Statistical analyses. All values are expressed as means ± SE. Hemodynamic variables were analyzed by two-way repeated-measures ANOVA (time and drug treatment) to determine whether there was a main effect of time, a main effect of treatment, or a time-treatment interaction. Infarct sizes and risk region sizes were compared using a one-way ANOVA, followed by Student's t-test with the Bonferroni correction.
Pharmacology of IB-MECA. On the basis of the radioligand binding analysis with recombinant canine receptors, IB-MECA was found to be ∼50-fold selective at binding to the high-affinity form of the A3AR versus the high-affinity form of the A1AR (Fig. 1). The dissociation constants were calculated to be 0.67 ± 0.09 and 33.8 ± 2.97 nM for the A3AR and A1AR, respectively. In preliminary studies, we examined the actions of IB-MECA on systemic hemodynamic parameters including heart rate, mean arterial blood pressure, left ventricular (LV) pressure, first derivative of LV pressure (LV dP/dt), and LAD coronary artery blood flow in unpaced dogs. Bolus administration of IB-MECA (100 μg/kg) had no effect on any systemic hemodynamic parameter measured for at least 30 min (Fig. 2). In contrast, an equivalent dose of the A1AR agonist 2-chloro-N6-cyclopentyladenosine (CCPA) caused shortlived decreases in heart rate, LV systolic pressure, LV dP/dt, and mean arterial blood pressure. CCPA also produced a marked increase in coronary blood flow.
Ischemia-reperfusion data. A total of 33 dogs was initially included in the infarction study. One dog was excluded from the control group because of intractable ventricular fibrillation, and one dog was excluded from the group given IB-MECA at reperfusion because of high collateral blood flow. Thus a total of 31 dogs was included in the data analysis.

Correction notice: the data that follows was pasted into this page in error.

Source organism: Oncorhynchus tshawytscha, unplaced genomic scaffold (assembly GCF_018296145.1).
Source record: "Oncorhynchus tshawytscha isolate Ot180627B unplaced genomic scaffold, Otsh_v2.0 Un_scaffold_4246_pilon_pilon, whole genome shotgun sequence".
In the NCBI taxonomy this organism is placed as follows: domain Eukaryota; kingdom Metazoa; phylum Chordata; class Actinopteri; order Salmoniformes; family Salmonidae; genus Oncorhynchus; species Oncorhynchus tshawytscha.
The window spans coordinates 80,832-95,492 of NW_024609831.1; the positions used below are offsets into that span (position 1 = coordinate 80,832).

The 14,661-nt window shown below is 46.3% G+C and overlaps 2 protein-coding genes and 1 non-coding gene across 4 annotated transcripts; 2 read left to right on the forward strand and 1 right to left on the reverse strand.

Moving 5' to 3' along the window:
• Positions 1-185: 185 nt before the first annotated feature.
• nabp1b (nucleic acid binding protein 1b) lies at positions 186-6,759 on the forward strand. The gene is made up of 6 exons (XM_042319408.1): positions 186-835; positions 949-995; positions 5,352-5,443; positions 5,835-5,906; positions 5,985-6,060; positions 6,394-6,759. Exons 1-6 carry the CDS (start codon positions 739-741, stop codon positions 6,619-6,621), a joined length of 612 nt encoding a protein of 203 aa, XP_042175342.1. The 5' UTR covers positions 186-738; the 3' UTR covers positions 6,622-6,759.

Hemodynamic and regional myocardial blood flow data are shown in Tables 1 and 2. There were no significant differences within or between groups throughout the experiment with regard to heart rate, mean arterial blood pressure, LV dP/dt, the rate-pressure product, or regional myocardial blood flow in either the nonischemic or ischemic regions, with the exception of a significant increase in mean arterial blood pressure at 3 h of reperfusion in the group of dogs treated with IB-MECA before occlusion. There were also no significant differences in blood pH, Po2, or Pco2 within and between groups at any of the times studied (data not shown).
Figure 3 summarizes the effect of IB-MECA on infarct size. Myocardial infarct size expressed as a percentage of the AAR was reduced significantly (∼40%, P < 0.05) in the two groups of dogs treated with IB-MECA (control = 25.2 ± 3.7%, IB-MECA before occlusion = 13.0 ± 3.2%, and IB-MECA during reperfusion = 13.1 ± 3.9%). Myocardial infarct size expressed as a percentage of the entire LV was also reduced significantly by IB-MECA (8.1 ± 1.4%, 4.4 ± 1.4%, and 4.1 ± 1.2%, respectively.) Remarkably, the reduction in infarct size was equivalent in magnitude in the group of dogs treated with IB-MECA immediately before reperfusion compared with the pretreated group. Pretreatment with IB-MECA did not reduce infarct size in the group of dogs pretreated with glibenclamide (infarct size as a percentage of the AAR = 20.6 ± 5.6% and as a percentage of the LV = 7.0 ± 2.0%). Among the treatment groups, there were no significant differences with respect to the LV weight (data not shown). Importantly, there were also no differences among the groups with respect to the size of the AAR (control = 32.0 ± 3.9%, IB-MECA before reperfusion = 32.1 ± 2.7%, IB-MECA before reperfusion = 31.4 ± 3.9 2.3%, and IB-MECA + glibenclamide = 33.4 ± 2.3% of the LV).